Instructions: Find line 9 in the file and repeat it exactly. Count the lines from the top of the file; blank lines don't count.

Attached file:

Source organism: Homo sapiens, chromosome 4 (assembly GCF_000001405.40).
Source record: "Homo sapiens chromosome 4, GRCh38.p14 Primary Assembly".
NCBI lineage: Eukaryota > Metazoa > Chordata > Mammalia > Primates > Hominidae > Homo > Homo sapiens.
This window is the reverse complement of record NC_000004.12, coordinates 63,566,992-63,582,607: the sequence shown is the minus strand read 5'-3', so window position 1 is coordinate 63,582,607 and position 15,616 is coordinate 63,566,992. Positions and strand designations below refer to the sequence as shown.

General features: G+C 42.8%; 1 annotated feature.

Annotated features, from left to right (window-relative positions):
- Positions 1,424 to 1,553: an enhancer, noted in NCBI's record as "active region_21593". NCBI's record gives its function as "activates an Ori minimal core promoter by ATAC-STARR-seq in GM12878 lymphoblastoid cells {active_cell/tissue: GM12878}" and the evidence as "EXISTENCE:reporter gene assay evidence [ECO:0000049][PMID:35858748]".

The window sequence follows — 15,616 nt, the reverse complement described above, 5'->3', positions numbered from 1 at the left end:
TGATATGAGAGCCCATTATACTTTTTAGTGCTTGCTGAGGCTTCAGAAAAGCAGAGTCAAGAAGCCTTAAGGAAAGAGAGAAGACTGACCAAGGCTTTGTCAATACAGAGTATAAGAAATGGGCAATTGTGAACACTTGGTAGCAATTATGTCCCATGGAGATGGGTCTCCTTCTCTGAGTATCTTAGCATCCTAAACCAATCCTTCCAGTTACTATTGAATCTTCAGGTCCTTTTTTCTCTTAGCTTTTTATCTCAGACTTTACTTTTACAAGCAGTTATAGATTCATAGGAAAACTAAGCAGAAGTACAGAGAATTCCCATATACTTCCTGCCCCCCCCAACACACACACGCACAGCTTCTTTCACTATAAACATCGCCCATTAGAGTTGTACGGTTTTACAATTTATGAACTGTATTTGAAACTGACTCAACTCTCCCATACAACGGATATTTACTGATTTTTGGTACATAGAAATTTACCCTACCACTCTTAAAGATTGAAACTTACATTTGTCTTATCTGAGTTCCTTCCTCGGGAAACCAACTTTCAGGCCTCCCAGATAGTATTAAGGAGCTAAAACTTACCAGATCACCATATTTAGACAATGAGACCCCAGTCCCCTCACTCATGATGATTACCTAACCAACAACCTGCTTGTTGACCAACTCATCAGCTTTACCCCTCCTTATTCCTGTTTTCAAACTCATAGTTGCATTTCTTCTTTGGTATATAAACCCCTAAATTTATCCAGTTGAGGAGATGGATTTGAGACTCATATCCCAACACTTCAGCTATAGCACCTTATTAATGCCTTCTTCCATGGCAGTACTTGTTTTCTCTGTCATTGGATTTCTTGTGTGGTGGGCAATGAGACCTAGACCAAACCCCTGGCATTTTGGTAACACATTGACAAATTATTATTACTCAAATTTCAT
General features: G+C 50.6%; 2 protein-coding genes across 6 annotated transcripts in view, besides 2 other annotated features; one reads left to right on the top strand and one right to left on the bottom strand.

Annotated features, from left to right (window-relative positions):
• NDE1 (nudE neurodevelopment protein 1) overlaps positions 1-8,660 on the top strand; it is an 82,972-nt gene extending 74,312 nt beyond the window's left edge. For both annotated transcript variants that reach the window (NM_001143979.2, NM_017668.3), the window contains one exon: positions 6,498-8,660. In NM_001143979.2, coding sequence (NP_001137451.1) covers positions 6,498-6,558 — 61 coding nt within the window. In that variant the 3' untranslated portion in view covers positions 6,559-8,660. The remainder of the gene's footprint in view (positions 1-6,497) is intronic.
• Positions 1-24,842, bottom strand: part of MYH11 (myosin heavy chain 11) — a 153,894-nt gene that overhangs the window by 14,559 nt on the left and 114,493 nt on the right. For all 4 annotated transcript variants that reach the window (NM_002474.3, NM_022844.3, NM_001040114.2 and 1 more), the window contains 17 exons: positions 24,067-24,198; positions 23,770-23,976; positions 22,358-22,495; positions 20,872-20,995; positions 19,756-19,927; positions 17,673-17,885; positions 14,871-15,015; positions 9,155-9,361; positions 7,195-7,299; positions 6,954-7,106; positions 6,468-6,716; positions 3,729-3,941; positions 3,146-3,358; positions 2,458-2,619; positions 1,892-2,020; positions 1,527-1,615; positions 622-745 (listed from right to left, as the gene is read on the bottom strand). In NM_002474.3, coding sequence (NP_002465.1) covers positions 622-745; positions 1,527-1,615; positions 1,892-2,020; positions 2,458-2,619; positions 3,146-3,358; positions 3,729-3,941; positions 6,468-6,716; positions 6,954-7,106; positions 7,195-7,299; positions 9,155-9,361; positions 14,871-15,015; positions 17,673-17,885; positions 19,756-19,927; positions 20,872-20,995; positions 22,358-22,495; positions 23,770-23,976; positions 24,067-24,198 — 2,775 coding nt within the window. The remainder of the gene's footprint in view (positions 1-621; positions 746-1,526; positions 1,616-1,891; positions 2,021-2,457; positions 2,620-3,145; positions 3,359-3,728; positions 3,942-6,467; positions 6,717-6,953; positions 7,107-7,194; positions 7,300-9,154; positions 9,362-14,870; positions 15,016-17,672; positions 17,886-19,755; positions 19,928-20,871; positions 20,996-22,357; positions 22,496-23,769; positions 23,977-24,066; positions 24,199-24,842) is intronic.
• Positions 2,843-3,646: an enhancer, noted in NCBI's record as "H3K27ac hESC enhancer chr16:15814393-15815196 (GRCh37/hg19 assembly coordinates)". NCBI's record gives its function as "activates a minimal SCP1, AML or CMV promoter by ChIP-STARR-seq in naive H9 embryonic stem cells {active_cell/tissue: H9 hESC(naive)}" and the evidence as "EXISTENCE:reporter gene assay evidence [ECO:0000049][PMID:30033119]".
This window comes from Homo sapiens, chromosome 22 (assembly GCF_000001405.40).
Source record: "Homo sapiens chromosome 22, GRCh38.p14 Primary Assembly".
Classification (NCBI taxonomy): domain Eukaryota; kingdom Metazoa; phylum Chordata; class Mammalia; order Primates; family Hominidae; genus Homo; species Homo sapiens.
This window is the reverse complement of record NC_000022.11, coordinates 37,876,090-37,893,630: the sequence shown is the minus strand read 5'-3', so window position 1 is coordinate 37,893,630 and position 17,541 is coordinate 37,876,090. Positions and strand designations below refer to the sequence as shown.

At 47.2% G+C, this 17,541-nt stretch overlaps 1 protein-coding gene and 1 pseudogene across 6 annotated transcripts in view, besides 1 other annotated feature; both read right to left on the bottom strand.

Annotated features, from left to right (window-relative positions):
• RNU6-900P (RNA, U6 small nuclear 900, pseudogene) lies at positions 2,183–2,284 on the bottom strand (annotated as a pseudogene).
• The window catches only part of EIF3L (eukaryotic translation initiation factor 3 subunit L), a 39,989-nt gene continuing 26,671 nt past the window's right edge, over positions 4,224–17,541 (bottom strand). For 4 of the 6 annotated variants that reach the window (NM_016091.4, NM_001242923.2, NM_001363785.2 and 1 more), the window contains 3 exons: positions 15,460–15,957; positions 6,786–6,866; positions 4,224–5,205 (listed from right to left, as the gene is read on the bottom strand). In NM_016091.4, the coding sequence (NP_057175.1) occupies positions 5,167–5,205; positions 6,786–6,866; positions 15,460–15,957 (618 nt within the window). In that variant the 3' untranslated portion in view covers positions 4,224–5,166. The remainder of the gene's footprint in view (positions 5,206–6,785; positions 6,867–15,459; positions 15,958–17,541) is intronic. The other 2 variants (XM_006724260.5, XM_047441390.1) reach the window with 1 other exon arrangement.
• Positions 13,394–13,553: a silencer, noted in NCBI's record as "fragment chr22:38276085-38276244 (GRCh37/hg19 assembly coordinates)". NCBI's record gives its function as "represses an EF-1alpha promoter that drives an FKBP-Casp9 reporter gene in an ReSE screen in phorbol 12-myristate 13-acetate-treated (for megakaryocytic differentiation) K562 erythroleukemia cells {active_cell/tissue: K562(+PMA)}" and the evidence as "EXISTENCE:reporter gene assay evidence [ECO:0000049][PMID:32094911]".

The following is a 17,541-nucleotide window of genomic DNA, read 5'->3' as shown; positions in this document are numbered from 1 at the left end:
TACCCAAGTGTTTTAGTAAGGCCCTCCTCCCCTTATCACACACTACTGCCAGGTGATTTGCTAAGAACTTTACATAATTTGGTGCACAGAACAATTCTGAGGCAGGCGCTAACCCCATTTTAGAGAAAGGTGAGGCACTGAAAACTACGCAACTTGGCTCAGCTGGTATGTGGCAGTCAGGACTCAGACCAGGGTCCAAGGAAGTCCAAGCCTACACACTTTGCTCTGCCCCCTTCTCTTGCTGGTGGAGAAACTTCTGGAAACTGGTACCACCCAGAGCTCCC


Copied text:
TGATATGAGAGCCCATTATACTTTTTAGTGCTTGCTGAGGCTTCAGAAAAGCAGAGTCAAGAAGCCTTAAGGAAAGAGAGAAGACTGACCAAGGCTTTGTCAATACAGAGTATAAGAAATGGGCAATTGTGAACACTTGGTAGCAATTATGTCCCATGGAGATGGGTCTCCTTCTCTGAGTATCTTAGCATCCTAAACCAATCCTTCCAGTTACTATTGAATCTTCAGGTCCTTTTTTCTCTTAGCTTTTTATCTCAGACTTTACTTTTACAAGCAGTTATAGATTCATAGGAAAACTAAGCAGAAGTACAGAGAATTCCCATATACTTCCTGCCCCCCCCAACACACACACGCACAGCTTCTTTCACTATAAACATCGCCCATTAGAGTTGTACGGTTTTACAATTTATGAACTGTATTTGAAACTGACTCAACTCTCCCATACAACGGATATTTACTGATTTTTGGTACATAGAAATTTACCCTACCACTCTTAAAGATTGAAACTTACATTTGTCTTATCTGAGTTCCTTCCTCGGGAAACCAACTTTCAGGCCTCCCAGATAGTATTAAGGAGCTAAAACTTACCAGATCACCATATTTAGACAATGAGACCCCAGTCCCCTCACTCATGATGATTACCTAACCAACAACCTGCTTGTTGACCAACTCATCAGCTTTACCCCTCCTTATTCCTGTTTTCAAACTCATAGTTGCATTTCTTCTTTGGTATATAAACCCCTAAATTTATCCAGTTGAGGAGATGGATTTGAGACTCATATCCCAACACTTCAGCTATAGCACCTTATTAATGCCTTCTTCCATGGCAGTACTTGTTTTCTCTGTCATTGGATTTCTTGTGTGGTGGGCAATGAGACCTAGACCAAACCCCTGGCATTTTGGTAACACATTGACAAATTATTATTACTCAAATTTCAT